Murphy's Law: "Working on the UEFA Pro Badge"!
For some of you who sit close enough to our bench to hear my usual ranting and raving on game day you may have noticed one less coach on the bench against Chivas recently. I was in Scotland for a module of my UEFA Pro Badge and unfortunately it conflicted with our game. I have been lucky up until this point that I have missed only a handful of training sessions but this date could not be avoided.
It was tough though. I have missed plenty of weddings and parties over the years due to my involvement in the game but rarely is it the other way around. I’m sure my absence was confusing for some fans and perhaps even some people in the club as not everyone was aware of this project I was undertaking. But with all the recent hubbub about Chelsea’s Avram Grant’s qualifications this may be a good time to briefly discuss what I have been doing with the badge and what is left for my qualification.
Let’s start with a bit of background. I have been traveling to Scotland for coach education for over ten years but have been to the Highlands many times before. My mother is from Glasgow and I spent several summers as a young boy enjoying the fabulous weather (cold rainy) the exotic food (haggis blood pudding fried Mars bars) and the ‘fitba". My first soccer memory was sitting in my uncle’s living room filled with smoke and drunken Scots watching Scotland vs. Iran in the 1978 World Cup (1-1 draw). There were many tears and a few "Glasgow kisses" thrown around that day so needless to say I have been a tortured soccer soul ever since.
As a college coach I met Craig Brown who was the Scottish National Team Coach at the time in Virginia at the NCAA Final Four. He persuaded me to come to Scotland for the B-level of the coach education in conjunction with Euro '96 in England. It was an invitation I couldn’t pass up.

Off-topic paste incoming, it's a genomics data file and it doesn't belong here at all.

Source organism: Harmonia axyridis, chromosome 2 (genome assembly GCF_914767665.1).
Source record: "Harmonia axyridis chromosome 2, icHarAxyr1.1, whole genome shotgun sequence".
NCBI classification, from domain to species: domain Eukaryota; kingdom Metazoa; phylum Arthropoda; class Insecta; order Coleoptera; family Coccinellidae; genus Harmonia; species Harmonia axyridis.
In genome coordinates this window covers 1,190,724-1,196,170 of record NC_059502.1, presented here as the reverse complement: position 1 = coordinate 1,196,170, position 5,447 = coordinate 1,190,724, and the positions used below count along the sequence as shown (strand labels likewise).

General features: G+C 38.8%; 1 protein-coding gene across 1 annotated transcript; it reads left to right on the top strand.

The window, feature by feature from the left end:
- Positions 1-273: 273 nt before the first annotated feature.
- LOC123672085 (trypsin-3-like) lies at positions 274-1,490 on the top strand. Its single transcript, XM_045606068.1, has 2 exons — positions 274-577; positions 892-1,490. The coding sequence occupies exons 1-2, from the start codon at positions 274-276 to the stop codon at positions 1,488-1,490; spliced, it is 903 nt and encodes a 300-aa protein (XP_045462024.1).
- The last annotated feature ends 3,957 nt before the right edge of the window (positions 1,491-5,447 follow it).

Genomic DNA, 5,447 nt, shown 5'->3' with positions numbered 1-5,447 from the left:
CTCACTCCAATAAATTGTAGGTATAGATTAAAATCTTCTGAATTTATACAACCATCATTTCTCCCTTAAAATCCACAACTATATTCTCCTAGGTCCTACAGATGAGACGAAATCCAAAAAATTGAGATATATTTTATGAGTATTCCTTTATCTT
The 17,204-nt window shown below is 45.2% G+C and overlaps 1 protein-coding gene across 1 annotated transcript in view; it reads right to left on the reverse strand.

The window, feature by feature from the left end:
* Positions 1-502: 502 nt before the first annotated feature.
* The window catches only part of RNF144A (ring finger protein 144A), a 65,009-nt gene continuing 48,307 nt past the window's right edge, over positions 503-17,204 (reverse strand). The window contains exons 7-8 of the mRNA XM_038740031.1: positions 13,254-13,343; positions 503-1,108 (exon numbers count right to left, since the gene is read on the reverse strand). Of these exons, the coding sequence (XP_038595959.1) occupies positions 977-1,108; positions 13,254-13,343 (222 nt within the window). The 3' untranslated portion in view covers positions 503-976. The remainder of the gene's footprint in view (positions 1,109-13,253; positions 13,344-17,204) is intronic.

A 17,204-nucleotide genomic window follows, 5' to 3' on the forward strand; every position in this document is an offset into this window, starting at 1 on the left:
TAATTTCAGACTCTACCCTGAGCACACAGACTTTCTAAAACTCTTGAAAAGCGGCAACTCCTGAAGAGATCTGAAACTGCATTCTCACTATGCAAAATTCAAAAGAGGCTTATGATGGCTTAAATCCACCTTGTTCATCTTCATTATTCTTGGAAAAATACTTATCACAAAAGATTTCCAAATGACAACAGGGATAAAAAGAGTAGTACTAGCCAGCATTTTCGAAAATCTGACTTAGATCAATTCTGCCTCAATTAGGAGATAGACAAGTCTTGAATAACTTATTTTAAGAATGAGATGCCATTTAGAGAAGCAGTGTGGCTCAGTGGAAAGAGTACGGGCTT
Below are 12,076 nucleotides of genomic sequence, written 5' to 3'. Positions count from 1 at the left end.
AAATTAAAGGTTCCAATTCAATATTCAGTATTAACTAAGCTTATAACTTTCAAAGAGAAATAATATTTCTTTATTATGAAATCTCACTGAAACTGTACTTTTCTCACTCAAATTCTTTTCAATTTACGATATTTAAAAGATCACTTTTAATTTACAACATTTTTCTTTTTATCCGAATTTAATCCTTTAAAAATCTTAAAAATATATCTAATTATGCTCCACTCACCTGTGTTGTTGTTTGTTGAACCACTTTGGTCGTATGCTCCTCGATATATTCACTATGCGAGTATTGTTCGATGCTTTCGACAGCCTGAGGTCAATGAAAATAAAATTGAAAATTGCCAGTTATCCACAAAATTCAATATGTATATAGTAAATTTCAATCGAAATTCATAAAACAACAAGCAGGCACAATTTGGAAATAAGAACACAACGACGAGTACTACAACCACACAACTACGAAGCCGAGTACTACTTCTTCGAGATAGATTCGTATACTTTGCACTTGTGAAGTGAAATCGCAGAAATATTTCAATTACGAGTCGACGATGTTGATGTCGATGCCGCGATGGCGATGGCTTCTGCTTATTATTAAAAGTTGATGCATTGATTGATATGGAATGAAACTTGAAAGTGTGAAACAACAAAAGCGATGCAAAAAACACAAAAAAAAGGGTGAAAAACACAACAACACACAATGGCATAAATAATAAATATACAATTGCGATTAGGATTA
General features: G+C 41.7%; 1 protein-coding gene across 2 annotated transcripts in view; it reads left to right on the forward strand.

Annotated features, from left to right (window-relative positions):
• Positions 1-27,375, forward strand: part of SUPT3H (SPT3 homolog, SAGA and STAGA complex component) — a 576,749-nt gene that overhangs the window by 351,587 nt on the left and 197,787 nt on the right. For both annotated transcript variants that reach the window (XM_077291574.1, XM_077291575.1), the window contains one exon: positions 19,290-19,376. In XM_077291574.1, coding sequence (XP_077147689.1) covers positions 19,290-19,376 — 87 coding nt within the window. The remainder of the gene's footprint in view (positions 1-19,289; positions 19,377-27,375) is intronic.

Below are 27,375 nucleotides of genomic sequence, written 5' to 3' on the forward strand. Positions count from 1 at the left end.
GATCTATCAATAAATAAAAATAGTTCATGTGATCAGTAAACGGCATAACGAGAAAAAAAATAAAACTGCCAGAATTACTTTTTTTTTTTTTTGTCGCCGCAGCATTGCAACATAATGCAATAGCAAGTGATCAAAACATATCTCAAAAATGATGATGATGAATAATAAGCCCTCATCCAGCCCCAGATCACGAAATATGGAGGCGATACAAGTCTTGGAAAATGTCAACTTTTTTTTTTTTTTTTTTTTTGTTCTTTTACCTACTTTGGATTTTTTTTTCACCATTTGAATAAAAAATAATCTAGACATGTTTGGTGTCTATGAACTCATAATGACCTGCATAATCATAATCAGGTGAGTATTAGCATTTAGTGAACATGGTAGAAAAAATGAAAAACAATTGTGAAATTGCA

Since 1996 I have taken my "B" and two levels of the UEFA "A" badge in Scotland requiring 10 days of residential work on and off the field for each course. During those times I have had the chance to work with some of the top coaches in the UK and with standout players like Packie Bonner of Ireland and Ally McCoist of Scotland. Individuals like this have experience that you can’t get out of a book so I have picked up just as much from them as from any of my instructors.
With the obvious distance issues and the fact that MLS runs on a different calendar from UEFA these courses have always created conflicts in my professional life. Traveling to Scotland has become a bit of a personal pilgrimage and has required a great deal of commitment from me. But I have also required the support from the people that I have worked with and their ability to see the big picture not necessarily for themselves but for me. Stevie Nicol Greg Andrulis and of course Fernando have been tremendous in allowing me time away to meet my various requirements.
-Handling professional players
-Styles of play
-Key game analysis for the UEFA Cup Final and the Scotland/Georgia Euro 2008 qualifier
-Game related training
-Fitness and conditioning at the Scottish Institute of Sport
-The media and technology at BBC Scotland
-Ethics and code of conduct
-Business management at Stirling University
-Club structure: a three day visit at Fulham of the English Premiership
-Contracts and agents
-Planning including rest and recovery
-Study visits to a foreign club
-Practical work and problem solving
It is my hope that my time on this course will prepare me for the challenges ahead and that the network created with the guys on the course will pay dividends as well. Ultimately I want the Colorado Rapids organization to benefit by improved performance from me as it is their support that makes it possible.
In closing I am looking forward to the last four Rapids regular season games this year and hope the fans come out in earnest to support this last push. We all know it is tough to be a fan and the ones who made it out to Salt Lake are appreciated by everyone on the team more than they could possibly know.